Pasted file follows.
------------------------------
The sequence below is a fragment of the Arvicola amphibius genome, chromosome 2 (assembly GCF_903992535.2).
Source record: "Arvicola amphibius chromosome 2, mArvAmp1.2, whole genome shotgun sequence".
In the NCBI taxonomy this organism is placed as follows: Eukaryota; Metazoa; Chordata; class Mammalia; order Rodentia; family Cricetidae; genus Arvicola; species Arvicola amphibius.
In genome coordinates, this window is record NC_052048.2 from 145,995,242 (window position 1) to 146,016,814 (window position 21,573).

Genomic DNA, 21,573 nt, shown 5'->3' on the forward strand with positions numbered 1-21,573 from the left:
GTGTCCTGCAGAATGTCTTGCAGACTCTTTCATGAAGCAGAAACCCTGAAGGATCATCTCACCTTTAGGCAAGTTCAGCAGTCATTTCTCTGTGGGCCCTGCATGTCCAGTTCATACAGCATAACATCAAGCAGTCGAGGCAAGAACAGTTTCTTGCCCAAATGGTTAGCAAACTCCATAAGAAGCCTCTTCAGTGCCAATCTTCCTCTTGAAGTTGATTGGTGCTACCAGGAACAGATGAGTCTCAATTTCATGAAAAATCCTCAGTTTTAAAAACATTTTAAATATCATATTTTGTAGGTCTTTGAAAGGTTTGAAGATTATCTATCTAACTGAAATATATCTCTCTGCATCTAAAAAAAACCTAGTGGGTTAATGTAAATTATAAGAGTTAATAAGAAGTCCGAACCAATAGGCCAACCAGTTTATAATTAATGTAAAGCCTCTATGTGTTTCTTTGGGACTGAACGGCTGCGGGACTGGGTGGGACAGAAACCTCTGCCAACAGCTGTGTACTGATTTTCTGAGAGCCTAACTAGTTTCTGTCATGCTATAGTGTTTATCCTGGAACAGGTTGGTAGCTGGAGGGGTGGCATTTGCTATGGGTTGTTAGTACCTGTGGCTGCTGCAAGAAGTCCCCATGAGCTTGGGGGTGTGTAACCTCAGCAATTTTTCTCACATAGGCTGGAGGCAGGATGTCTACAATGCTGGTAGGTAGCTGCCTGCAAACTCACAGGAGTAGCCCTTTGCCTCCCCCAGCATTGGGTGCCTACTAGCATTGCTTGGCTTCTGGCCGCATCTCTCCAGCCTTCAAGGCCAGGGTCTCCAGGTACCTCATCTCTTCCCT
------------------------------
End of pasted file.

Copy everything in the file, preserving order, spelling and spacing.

The sequence below is a fragment of the Arvicola amphibius genome, chromosome 2 (assembly GCF_903992535.2).
Source record: "Arvicola amphibius chromosome 2, mArvAmp1.2, whole genome shotgun sequence".
In the NCBI taxonomy this organism is placed as follows: Eukaryota; Metazoa; Chordata; class Mammalia; order Rodentia; family Cricetidae; genus Arvicola; species Arvicola amphibius.
In genome coordinates, this window is record NC_052048.2 from 145,995,242 (window position 1) to 146,016,814 (window position 21,573).

Genomic DNA, 21,573 nt, shown 5'->3' on the forward strand with positions numbered 1-21,573 from the left:
GTGTCCTGCAGAATGTCTTGCAGACTCTTTCATGAAGCAGAAACCCTGAAGGATCATCTCACCTTTAGGCAAGTTCAGCAGTCATTTCTCTGTGGGCCCTGCATGTCCAGTTCATACAGCATAACATCAAGCAGTCGAGGCAAGAACAGTTTCTTGCCCAAATGGTTAGCAAACTCCATAAGAAGCCTCTTCAGTGCCAATCTTCCTCTTGAAGTTGATTGGTGCTACCAGGAACAGATGAGTCTCAATTTCATGAAAAATCCTCAGTTTTAAAAACATTTTAAATATCATATTTTGTAGGTCTTTGAAAGGTTTGAAGATTATCTATCTAACTGAAATATATCTCTCTGCATCTAAAAAAAACCTAGTGGGTTAATGTAAATTATAAGAGTTAATAAGAAGTCCGAACCAATAGGCCAACCAGTTTATAATTAATGTAAAGCCTCTATGTGTTTCTTTGGGACTGAACGGCTGCGGGACTGGGTGGGACAGAAACCTCTGCCAACAGCTGTGTACTGATTTTCTGAGAGCCTAACTAGTTTCTGTCATGCTATAGTGTTTATCCTGGAACAGGTTGGTAGCTGGAGGGGTGGCATTTGCTATGGGTTGTTAGTACCTGTGGCTGCTGCAAGAAGTCCCCATGAGCTTGGGGGTGTGTAACCTCAGCAATTTTTCTCACATAGGCTGGAGGCAGGATGTCTACAATGCTGGTAGGTAGCTGCCTGCAAACTCACAGGAGTAGCCCTTTGCCTCCCCCAGCATTGGGTGCCTACTAGCATTGCTTGGCTTCTGGCCGCATCTCTCCAGCCTTCAAGGCCAGGGTCTCCAGGTACCTCATCTCTTCCCT